That same feeling of breathlessness hit Ethan in the chest, his heart speeding up and his skin flushing in embarrassment. He visibly shrugged and gave her a small smile in return, but the only thought currently running through his head was… “This is the most gorgeous creature I have ever seen. Why… why did she have to be in the HCP?!?”
Brushing her snowy braid over a shoulder, the girl held out a hand. “So, Mr. Impatient. We have not officially met. My name is Rachelle.”
Returning her handshake, Ethan finally felt his mind jumping back on track. “Eh, right. Sorry, I honestly didn’t expect to see you here. I’m Ethan.”
“A pleasure Ethan. And honestly, I’m a little disappointed you didn’t guess that I was a super. Most people do, you know, because of the…” Her hand motioned towards her eyes, which were once again in a state of subtle fluctuating colors.
Ethan shrugged again. “I don’t like to presume. I’ve met a lot of people who just like to appear unusual for the sake of it.”
Rachelle seemed to ponder that, before nodding. “It does seem fairly common here at the university, doesn’t it. Ah well, that much easier for me to blend in.” She opened her mouth to speak again but was interrupted by a powerful voice from the front of the classroom.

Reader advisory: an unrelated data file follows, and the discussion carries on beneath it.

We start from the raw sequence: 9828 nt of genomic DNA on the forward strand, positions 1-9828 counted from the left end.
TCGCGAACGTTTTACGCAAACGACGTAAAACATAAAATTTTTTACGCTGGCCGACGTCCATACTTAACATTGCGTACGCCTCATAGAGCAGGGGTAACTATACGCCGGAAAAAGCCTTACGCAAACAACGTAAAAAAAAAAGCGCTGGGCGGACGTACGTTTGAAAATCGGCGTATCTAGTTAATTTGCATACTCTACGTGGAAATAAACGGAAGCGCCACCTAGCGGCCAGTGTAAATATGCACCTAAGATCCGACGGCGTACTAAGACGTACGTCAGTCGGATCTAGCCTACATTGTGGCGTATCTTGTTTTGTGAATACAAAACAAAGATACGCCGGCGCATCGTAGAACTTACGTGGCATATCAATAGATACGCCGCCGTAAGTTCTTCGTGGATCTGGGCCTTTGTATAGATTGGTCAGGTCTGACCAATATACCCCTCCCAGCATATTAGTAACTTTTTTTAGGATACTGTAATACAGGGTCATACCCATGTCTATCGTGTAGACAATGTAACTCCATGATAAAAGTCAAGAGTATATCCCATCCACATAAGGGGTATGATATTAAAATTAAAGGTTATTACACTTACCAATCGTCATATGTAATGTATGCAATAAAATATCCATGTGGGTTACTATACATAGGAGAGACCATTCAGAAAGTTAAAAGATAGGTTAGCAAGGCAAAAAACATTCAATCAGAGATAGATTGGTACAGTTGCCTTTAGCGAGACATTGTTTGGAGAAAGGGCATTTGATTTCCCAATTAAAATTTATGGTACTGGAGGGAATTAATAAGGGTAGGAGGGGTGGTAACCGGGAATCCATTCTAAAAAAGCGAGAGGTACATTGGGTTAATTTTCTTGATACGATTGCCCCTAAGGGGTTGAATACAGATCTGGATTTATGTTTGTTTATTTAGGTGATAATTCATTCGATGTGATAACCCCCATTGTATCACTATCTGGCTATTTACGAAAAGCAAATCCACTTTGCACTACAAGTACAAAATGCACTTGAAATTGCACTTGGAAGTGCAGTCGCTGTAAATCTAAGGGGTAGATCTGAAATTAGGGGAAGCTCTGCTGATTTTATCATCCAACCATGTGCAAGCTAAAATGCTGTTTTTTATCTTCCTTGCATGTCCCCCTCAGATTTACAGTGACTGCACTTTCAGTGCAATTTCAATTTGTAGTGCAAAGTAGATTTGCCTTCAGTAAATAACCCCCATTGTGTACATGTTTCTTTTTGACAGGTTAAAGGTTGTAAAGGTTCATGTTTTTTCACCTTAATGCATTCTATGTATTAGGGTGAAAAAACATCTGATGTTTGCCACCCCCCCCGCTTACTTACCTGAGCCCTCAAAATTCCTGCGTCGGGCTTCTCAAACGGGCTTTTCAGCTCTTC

“Welcome Students of Sizemore Tech! For those of you wondering why we’ve required all students to be here today, it’s just a bit of housekeeping. Don’t get too worried. Yet.” His opening statement was met with a flurry of worried murmuring from the freshmen, curious glances from the sophomore and junior classes, and several open grins from the seniors.
“Now, as many of you might know Sizemore Tech was recently granted the appropriate grants and funding to increase the size of their on-campus dorms. Those staying in the Stangel and Randolph Hall dorm buildings are the first to do so, and I hope the improved conditions show the school’s desire to correct the issues the facilities have had in previous years. That being said, these new renovations have also provided the HCP with an excellent opportunity to change up transportation from the aboveground campus to the HCP below. The details can be found in the packets in front of you.”
Dean Jackson paused for a moment as the sound of people pulling out papers carried across the auditorium. “Later, I expect you to read such details on your OWN time.” The sounds froze, as people looked guiltily in his direction. “For the moment, I simply want the Senior RAs to raise their hands.”